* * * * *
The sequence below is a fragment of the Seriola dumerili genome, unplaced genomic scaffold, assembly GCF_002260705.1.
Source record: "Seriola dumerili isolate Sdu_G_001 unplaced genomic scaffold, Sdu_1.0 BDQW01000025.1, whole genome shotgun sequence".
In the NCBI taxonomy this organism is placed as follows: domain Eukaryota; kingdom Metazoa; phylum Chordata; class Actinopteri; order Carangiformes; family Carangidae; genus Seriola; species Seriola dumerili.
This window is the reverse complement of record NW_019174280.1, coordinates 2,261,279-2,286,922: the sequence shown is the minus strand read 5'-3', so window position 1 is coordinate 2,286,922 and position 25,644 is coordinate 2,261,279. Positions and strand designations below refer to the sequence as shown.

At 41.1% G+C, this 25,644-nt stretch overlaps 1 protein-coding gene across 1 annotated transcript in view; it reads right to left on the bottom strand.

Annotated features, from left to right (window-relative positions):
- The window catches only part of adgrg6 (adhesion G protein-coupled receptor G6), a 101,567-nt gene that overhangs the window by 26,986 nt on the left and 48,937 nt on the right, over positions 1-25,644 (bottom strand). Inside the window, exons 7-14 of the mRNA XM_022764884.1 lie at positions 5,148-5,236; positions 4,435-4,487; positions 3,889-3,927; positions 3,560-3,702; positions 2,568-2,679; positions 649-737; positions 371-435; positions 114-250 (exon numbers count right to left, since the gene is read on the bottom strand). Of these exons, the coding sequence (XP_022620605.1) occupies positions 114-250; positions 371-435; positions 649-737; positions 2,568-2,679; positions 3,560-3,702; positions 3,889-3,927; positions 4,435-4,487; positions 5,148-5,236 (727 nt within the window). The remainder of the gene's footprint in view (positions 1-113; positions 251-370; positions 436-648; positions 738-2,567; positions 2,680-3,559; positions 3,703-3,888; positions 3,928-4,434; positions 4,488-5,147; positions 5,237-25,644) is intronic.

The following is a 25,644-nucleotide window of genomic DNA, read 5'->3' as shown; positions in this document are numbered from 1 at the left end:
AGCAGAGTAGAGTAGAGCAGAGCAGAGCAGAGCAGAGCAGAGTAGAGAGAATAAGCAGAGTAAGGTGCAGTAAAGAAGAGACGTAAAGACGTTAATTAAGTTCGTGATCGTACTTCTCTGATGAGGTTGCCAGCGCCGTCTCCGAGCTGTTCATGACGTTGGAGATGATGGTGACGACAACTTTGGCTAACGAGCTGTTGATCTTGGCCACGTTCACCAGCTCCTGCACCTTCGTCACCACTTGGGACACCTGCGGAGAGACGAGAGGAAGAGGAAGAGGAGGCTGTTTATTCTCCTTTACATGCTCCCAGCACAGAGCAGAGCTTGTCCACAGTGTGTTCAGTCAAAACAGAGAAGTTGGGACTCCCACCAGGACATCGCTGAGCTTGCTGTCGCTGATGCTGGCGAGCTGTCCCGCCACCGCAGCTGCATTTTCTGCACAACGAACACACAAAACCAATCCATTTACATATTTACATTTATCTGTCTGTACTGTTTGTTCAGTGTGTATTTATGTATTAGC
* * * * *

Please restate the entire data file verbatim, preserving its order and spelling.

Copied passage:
The sequence below is a fragment of the Seriola dumerili genome, unplaced genomic scaffold, assembly GCF_002260705.1.
Source record: "Seriola dumerili isolate Sdu_G_001 unplaced genomic scaffold, Sdu_1.0 BDQW01000025.1, whole genome shotgun sequence".
In the NCBI taxonomy this organism is placed as follows: domain Eukaryota; kingdom Metazoa; phylum Chordata; class Actinopteri; order Carangiformes; family Carangidae; genus Seriola; species Seriola dumerili.
This window is the reverse complement of record NW_019174280.1, coordinates 2,261,279-2,286,922: the sequence shown is the minus strand read 5'-3', so window position 1 is coordinate 2,286,922 and position 25,644 is coordinate 2,261,279. Positions and strand designations below refer to the sequence as shown.

At 41.1% G+C, this 25,644-nt stretch overlaps 1 protein-coding gene across 1 annotated transcript in view; it reads right to left on the bottom strand.

Annotated features, from left to right (window-relative positions):
- The window catches only part of adgrg6 (adhesion G protein-coupled receptor G6), a 101,567-nt gene that overhangs the window by 26,986 nt on the left and 48,937 nt on the right, over positions 1-25,644 (bottom strand). Inside the window, exons 7-14 of the mRNA XM_022764884.1 lie at positions 5,148-5,236; positions 4,435-4,487; positions 3,889-3,927; positions 3,560-3,702; positions 2,568-2,679; positions 649-737; positions 371-435; positions 114-250 (exon numbers count right to left, since the gene is read on the bottom strand). Of these exons, the coding sequence (XP_022620605.1) occupies positions 114-250; positions 371-435; positions 649-737; positions 2,568-2,679; positions 3,560-3,702; positions 3,889-3,927; positions 4,435-4,487; positions 5,148-5,236 (727 nt within the window). The remainder of the gene's footprint in view (positions 1-113; positions 251-370; positions 436-648; positions 738-2,567; positions 2,680-3,559; positions 3,703-3,888; positions 3,928-4,434; positions 4,488-5,147; positions 5,237-25,644) is intronic.

The following is a 25,644-nucleotide window of genomic DNA, read 5'->3' as shown; positions in this document are numbered from 1 at the left end:
AGCAGAGTAGAGTAGAGCAGAGCAGAGCAGAGCAGAGCAGAGTAGAGAGAATAAGCAGAGTAAGGTGCAGTAAAGAAGAGACGTAAAGACGTTAATTAAGTTCGTGATCGTACTTCTCTGATGAGGTTGCCAGCGCCGTCTCCGAGCTGTTCATGACGTTGGAGATGATGGTGACGACAACTTTGGCTAACGAGCTGTTGATCTTGGCCACGTTCACCAGCTCCTGCACCTTCGTCACCACTTGGGACACCTGCGGAGAGACGAGAGGAAGAGGAAGAGGAGGCTGTTTATTCTCCTTTACATGCTCCCAGCACAGAGCAGAGCTTGTCCACAGTGTGTTCAGTCAAAACAGAGAAGTTGGGACTCCCACCAGGACATCGCTGAGCTTGCTGTCGCTGATGCTGGCGAGCTGTCCCGCCACCGCAGCTGCATTTTCTGCACAACGAACACACAAAACCAATCCATTTACATATTTACATTTATCTGTCTGTACTGTTTGTTCAGTGTGTATTTATGTATTAGC